Frog story hurt, not helped
I feel compelled to respond to Todd Wilkinson's May 2 article, "Utah ushers its frogs toward oblivion," because it exemplifies one of the greatest problems facing contemporary conservation issues today: polarization. Wilkinson's article does not just present the arena of opposition but pushes the fighters further into their respective corners. This article promotes antagonism and polarization by presenting half-truths. Worse, sentiment created from such an article may undo fragile balances that have been achieved toward protecting and recovering our native amphibians and reptiles. Furthermore, it undermines the conservation efforts of numerous Utah native wildlife biologists across the state, including Dave Ross. Years of precious victories can be unravelled by several words of misconception or sensationalism.
This article was disheartening not so much in that it presented the obvious political complications facing wildlife conservation in Utah, but because it was an inaccurate, incomplete assessment coming from a well-respected conservation group we thought was an ally. That this article presents a situation that occurred three years ago, but was not accurately or comprehensively updated to reflect the current program supporting native amphibians, reptiles and fish in Utah, suggests irresponsible journalism. I will not sort the misleading inconsistencies from the many ugly truths stated because such an account would not begin to diminish the greatest damage from this article - not to the reader or the species at hand, but to the cause of conservation in Utah.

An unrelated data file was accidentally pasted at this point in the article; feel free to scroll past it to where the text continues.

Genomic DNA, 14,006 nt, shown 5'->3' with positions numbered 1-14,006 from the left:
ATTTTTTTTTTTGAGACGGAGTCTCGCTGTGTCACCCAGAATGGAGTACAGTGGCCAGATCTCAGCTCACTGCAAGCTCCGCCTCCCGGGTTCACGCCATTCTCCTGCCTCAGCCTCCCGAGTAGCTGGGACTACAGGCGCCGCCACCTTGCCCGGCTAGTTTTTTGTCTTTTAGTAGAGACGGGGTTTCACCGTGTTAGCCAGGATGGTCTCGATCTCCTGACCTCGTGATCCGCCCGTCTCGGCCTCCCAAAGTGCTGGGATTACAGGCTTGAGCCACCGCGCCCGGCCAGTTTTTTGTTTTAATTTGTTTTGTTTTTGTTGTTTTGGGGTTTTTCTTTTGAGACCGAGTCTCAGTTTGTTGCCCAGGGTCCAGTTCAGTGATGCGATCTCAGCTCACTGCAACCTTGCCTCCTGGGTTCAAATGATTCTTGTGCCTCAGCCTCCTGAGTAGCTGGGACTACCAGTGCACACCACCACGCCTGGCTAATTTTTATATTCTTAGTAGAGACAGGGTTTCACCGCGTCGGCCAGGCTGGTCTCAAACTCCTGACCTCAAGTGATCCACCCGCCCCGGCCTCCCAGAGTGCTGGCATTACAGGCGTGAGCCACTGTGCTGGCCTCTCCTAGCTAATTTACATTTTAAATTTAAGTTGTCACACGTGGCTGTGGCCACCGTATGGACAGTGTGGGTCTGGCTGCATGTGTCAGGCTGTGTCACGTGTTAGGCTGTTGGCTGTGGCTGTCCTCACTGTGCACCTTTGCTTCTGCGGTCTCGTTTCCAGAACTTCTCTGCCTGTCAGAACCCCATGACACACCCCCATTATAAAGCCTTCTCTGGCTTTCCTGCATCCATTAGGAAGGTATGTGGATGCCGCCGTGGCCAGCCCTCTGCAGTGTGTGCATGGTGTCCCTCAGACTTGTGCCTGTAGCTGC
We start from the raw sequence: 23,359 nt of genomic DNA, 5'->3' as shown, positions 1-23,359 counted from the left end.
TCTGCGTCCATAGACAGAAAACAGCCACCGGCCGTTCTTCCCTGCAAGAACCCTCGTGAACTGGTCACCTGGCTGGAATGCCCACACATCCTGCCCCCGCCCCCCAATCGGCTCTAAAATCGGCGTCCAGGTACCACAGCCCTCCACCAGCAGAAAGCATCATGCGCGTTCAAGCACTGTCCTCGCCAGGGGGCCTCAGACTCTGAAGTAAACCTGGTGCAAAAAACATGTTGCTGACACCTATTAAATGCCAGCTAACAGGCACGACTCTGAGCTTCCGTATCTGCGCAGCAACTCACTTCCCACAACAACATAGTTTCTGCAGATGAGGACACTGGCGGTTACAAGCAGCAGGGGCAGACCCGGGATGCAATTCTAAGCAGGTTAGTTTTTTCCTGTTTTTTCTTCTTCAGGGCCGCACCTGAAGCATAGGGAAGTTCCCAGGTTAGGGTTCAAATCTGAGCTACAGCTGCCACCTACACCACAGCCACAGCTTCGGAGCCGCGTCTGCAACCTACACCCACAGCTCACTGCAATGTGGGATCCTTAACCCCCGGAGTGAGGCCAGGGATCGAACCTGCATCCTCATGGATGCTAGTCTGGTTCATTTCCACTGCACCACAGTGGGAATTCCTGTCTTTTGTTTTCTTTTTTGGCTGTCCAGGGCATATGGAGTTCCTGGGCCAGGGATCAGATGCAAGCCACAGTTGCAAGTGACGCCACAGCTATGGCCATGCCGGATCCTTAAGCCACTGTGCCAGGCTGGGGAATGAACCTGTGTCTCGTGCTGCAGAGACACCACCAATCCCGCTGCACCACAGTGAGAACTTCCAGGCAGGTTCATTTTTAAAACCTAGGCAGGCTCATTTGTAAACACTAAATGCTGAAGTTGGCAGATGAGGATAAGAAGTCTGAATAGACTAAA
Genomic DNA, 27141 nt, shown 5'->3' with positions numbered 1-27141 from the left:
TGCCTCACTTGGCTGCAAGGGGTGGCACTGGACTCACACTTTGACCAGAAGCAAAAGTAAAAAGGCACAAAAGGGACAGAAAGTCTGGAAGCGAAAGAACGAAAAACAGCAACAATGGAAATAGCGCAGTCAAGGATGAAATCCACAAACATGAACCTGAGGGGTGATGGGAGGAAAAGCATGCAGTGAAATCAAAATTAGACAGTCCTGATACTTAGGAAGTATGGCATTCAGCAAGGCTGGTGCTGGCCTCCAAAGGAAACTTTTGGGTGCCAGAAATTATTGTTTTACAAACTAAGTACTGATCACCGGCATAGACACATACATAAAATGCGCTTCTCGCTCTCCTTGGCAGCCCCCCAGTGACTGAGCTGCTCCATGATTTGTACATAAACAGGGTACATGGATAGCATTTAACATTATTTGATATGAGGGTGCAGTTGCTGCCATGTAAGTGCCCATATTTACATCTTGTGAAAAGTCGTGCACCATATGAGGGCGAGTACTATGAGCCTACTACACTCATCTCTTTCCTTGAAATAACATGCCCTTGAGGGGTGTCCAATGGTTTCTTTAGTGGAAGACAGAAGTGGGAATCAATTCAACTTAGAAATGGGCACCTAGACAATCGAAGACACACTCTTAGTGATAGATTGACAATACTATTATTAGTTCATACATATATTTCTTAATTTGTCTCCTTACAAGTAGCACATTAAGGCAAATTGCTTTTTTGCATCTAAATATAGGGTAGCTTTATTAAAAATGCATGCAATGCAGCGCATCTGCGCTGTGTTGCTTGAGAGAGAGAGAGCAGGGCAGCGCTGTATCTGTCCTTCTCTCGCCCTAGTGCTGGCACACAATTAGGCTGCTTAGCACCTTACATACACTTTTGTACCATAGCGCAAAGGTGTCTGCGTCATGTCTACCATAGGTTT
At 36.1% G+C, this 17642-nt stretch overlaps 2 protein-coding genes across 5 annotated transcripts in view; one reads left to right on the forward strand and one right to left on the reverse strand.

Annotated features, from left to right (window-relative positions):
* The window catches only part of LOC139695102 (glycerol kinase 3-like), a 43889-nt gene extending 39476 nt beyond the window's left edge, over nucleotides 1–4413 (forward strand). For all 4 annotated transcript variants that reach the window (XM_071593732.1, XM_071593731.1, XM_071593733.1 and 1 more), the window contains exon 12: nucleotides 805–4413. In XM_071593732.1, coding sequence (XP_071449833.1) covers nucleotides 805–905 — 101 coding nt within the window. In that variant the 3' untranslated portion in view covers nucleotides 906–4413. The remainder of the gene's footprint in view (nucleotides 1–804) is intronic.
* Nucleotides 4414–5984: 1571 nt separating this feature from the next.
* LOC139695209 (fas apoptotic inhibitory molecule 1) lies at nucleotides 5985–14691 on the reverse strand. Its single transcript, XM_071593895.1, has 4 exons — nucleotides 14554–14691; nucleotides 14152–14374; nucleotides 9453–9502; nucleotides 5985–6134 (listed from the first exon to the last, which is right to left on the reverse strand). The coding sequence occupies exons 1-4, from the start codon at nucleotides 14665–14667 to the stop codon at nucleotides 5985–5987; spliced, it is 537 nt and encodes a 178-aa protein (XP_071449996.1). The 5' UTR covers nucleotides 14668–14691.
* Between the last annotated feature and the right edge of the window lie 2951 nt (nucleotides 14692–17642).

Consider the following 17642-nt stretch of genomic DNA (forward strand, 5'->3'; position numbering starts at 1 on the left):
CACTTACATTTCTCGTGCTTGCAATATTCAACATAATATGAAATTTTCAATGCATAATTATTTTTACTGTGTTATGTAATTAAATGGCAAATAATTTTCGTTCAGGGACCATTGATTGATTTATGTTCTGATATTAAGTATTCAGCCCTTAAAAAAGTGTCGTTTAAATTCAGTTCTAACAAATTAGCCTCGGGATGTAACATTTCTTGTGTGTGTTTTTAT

Although I understand the need to bring attention to such crucial conservation issues, especially within the unique and beloved ecosystems of Utah's deserts, I would only ask that in doing so, you act responsibly and understand the implications of your actions.
Salt Lake City, Utah
The writer is an aquatic ecologist for the state of Utah, but is writing as an individual.
The publisher responds.
High Country News is a newspaper, not a "conservation group." HCN is staffed by journalists, not by therapists.
If polarization were a concern, top state administrator Ted Stewart should not have gutted his Utah Division of Wildlife Resources of 50 scientists; he should not have gotten rid of law enforcement personnel working on endangered species violations; he should not have appointed an unqualified person to head the division; he should not have written to the governor's mom that he was holding back on fighting whirling disease to protect her son; and so on. Writer Todd Wilkinson did not polarize. With the help of several courageous present and former employees of the state he reported a story about a political and environmental atrocity.